There has been significant movement in Australia this week around the introduction to the Modern Slavery Act for Australia in 2018. This is being viewed as “historic legislation” as it pushes for nuanced supply chain based solutions involving individuals, business and public sector commitment, rather than the previous criminal justice perspective.
The major issues businesses have faced are in allocating resources and having limited education on addressing modern slavery in their supply chains. The new regulations are designed to avoid profit loss, but businesses will be accountable and at the forefront of addressing this issue. To comply with the new legislation, they will have to report on their efforts to eliminate modern slavery. Slavery will become an issue discussed by top management or Board Members of businesses rather than simply CSR efforts.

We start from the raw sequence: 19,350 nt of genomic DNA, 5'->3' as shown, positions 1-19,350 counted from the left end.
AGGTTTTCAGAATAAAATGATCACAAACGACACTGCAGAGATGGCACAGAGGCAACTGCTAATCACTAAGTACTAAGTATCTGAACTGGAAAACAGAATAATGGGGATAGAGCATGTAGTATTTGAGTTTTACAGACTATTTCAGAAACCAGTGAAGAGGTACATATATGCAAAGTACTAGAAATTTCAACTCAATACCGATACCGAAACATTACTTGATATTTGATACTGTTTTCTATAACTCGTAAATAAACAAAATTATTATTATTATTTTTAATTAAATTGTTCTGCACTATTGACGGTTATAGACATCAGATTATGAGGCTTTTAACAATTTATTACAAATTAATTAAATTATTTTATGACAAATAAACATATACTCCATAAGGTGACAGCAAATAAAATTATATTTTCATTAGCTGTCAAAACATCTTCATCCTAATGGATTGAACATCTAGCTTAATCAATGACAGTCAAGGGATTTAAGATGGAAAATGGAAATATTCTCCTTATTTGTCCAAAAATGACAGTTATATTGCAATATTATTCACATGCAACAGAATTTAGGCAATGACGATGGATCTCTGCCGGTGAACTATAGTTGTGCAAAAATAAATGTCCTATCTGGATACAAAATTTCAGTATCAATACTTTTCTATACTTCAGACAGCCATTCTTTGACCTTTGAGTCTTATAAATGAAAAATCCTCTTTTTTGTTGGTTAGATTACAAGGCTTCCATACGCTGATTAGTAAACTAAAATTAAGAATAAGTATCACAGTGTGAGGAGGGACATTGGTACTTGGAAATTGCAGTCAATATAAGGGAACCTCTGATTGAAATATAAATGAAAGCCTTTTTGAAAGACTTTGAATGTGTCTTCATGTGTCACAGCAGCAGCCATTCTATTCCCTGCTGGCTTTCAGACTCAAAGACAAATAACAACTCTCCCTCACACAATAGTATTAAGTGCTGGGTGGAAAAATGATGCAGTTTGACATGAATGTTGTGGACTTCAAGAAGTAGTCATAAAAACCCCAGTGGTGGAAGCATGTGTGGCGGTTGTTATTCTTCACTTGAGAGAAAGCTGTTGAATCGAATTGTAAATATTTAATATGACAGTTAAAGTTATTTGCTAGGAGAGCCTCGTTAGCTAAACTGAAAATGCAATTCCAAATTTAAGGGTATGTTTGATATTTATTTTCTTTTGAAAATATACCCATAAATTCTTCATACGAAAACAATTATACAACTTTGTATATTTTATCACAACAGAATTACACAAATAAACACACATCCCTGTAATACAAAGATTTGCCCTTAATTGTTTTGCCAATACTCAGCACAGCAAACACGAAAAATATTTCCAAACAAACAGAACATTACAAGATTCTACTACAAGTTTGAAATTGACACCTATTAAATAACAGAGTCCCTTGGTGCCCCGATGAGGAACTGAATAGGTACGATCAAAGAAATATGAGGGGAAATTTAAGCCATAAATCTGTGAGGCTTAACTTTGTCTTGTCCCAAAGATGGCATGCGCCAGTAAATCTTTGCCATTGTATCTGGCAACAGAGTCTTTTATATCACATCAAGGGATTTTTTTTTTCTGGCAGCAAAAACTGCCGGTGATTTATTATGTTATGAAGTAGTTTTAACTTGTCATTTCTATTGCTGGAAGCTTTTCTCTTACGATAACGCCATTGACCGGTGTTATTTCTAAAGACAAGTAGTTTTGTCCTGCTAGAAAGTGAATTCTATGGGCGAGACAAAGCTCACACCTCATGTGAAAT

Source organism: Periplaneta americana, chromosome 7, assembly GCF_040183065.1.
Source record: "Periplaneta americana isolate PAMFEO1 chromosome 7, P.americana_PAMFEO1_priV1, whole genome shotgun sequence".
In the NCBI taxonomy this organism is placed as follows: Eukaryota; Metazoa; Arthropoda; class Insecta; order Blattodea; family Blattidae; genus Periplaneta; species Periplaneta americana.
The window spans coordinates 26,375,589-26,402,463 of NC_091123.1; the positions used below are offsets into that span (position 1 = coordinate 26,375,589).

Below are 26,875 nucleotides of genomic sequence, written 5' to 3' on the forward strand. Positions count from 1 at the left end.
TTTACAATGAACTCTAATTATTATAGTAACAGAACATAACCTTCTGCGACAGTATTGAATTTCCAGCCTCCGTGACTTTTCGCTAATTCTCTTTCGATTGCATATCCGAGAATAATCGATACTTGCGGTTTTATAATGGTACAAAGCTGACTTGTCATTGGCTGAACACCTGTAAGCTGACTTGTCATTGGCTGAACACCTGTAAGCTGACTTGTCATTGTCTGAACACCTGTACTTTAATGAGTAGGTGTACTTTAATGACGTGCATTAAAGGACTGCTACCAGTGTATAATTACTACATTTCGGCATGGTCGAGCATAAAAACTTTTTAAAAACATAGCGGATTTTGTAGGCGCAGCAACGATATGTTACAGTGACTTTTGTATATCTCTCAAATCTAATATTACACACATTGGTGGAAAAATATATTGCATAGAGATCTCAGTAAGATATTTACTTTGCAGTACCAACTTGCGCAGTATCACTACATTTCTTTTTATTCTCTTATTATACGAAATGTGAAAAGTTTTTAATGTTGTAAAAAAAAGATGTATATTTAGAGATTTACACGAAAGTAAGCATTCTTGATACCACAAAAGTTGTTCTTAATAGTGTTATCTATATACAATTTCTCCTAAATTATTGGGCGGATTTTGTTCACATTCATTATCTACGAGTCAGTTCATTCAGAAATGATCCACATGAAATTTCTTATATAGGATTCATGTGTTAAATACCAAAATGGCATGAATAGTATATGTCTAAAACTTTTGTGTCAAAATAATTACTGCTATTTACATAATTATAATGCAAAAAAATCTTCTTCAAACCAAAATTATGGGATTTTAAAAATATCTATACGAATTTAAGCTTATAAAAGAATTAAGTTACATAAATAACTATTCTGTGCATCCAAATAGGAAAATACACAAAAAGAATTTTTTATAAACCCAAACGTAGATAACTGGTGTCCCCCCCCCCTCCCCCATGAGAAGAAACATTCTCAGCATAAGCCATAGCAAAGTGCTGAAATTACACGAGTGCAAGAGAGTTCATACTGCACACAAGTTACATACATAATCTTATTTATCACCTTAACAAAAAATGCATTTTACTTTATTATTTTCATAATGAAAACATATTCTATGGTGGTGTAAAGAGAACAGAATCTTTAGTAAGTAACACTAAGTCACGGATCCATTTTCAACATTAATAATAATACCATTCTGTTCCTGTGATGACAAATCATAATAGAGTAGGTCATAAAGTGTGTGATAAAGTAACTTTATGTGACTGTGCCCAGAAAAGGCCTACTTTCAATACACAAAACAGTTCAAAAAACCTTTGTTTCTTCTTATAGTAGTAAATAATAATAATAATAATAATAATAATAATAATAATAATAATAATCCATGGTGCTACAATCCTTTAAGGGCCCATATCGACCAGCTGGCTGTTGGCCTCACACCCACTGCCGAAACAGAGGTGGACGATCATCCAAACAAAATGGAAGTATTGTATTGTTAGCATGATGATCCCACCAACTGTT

Technology is being developed to assist in these processes, including the block-chain systems, which document every valid contract in a supply chain. However, active commitment from the top-tier stakeholders is ultimately essential to address modern slavery through on going enforcement.
Modern slavery is a severe national issue with 4,300 living in this condition according to the Global Slavery Index, and a widespread issue amongst Asia-Pacific. Experts including Luis C deBaca, are viewing this as the opportunity for the Australian government to be a regional policy leader in addressing the on going problem.